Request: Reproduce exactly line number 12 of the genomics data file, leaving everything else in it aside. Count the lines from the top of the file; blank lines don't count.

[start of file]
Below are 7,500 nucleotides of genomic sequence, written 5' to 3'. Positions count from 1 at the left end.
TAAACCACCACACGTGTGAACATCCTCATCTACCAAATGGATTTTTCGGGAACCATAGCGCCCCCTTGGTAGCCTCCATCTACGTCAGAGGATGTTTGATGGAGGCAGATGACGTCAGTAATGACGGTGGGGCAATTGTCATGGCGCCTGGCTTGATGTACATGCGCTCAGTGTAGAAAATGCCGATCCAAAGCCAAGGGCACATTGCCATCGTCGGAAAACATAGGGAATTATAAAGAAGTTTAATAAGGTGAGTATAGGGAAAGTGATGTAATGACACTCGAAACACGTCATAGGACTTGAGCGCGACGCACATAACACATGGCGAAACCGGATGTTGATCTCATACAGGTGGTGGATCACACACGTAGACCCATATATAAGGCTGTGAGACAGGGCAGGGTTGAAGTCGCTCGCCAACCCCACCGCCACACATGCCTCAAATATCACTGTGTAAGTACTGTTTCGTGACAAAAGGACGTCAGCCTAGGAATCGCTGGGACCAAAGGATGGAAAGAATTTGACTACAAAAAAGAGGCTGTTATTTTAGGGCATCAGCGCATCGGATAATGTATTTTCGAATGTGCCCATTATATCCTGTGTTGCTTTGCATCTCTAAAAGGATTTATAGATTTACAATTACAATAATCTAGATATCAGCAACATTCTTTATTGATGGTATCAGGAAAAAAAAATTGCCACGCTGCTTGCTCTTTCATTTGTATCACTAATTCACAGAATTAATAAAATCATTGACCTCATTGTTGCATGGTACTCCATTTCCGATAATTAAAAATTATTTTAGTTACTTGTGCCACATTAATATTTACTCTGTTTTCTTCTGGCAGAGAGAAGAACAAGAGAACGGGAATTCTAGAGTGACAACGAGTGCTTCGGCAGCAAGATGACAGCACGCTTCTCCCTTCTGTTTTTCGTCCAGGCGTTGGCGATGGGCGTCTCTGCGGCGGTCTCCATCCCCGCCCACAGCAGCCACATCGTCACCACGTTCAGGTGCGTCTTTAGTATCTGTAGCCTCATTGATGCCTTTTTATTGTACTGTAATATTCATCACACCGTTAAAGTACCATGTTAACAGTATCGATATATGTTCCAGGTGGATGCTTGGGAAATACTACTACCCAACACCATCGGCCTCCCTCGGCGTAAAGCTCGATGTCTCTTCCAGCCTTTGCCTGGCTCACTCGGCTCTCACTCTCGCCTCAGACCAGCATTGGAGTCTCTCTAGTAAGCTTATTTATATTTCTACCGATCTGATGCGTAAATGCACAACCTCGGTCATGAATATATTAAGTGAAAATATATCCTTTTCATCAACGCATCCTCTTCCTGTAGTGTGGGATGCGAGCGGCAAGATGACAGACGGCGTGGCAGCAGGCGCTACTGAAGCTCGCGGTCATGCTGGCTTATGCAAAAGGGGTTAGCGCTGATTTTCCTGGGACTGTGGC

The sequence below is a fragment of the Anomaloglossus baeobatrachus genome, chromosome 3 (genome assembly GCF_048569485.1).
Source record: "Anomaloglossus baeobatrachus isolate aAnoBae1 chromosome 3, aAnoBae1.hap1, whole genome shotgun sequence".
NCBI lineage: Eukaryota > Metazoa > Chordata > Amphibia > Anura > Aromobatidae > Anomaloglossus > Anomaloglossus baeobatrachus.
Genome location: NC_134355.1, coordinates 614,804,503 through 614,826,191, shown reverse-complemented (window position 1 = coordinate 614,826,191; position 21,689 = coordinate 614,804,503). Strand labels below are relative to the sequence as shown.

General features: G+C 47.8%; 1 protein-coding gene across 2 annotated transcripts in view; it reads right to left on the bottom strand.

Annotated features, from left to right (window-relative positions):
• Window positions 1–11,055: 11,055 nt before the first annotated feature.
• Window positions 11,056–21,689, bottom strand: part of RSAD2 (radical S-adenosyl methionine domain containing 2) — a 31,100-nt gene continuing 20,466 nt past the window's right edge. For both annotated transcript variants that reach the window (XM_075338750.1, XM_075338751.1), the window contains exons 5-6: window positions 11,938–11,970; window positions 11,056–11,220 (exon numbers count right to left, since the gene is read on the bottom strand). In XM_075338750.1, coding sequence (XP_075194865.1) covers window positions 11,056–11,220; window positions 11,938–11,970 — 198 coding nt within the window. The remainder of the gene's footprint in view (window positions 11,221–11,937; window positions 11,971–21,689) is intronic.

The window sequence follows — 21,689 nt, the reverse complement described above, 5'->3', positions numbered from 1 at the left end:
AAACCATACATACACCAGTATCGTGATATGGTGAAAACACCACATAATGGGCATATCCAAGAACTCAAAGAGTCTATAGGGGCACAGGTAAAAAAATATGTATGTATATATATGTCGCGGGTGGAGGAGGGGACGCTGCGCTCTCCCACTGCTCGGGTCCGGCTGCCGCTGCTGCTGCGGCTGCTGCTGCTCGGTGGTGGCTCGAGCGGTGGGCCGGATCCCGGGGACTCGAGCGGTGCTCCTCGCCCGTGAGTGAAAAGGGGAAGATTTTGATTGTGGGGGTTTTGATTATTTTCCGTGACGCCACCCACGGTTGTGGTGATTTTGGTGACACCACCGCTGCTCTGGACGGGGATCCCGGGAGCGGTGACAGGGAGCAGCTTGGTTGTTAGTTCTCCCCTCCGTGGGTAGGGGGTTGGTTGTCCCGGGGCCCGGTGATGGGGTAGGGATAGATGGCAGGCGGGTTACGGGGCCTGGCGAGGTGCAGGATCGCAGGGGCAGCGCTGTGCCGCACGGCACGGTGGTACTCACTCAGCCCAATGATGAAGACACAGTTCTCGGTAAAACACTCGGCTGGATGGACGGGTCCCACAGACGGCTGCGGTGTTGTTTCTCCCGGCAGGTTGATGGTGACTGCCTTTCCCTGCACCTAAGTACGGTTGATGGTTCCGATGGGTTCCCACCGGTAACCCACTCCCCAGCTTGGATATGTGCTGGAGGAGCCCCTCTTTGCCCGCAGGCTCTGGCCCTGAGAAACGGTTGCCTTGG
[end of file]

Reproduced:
AAACCATACATACACCAGTATCGTGATATGGTGAAAACACCACATAATGGGCATATCCAAGAACTCAAAGAGTCTATAGGGGCACAGGTAAAAAAATATGTATGTATATATATGTCGCGGGTGGAGGAGGGGACGCTGCGCTCTCCCACTGCTCGGGTCCGGCTGCCGCTGCTGCTGCGGCTGCTGCTGCTCGGTGGTGGCTCGAGCGGTGGGCCGGATCCCGGGGACTCGAGCGGTGCTCCTCGCCCGTGAGTGAAAAGGGGAAGATTTTGATTGTGGGGGTTTTGATTATTTTCCGTGACGCCACCCACGGTTGTGGTGATTTTGGTGACACCACCGCTGCTCTGGACGGGGATCCCGGGAGCGGTGACAGGGAGCAGCTTGGTTGTTAGTTCTCCCCTCCGTGGGTAGGGGGTTGGTTGTCCCGGGGCCCGGTGATGGGGTAGGGATAGATGGCAGGCGGGTTACGGGGCCTGGCGAGGTGCAGGATCGCAGGGGCAGCGCTGTGCCGCACGGCACGGTGGTACTCACTCAGCCCAATGATGAAGACACAGTTCTCGGTAAAACACTCGGCTGGATGGACGGGTCCCACAGACGGCTGCGGTGTTGTTTCTCCCGGCAGGTTGATGGTGACTGCCTTTCCCTGCACCTAAGTACGGTTGATGGTTCCGATGGGTTCCCACCGGTAACCCACTCCCCAGCTTGGATATGTGCTGGAGGAGCCCCTCTTTGCCCGCAGGCTCTGGCCCTGAGAAACGGTTGCCTTGG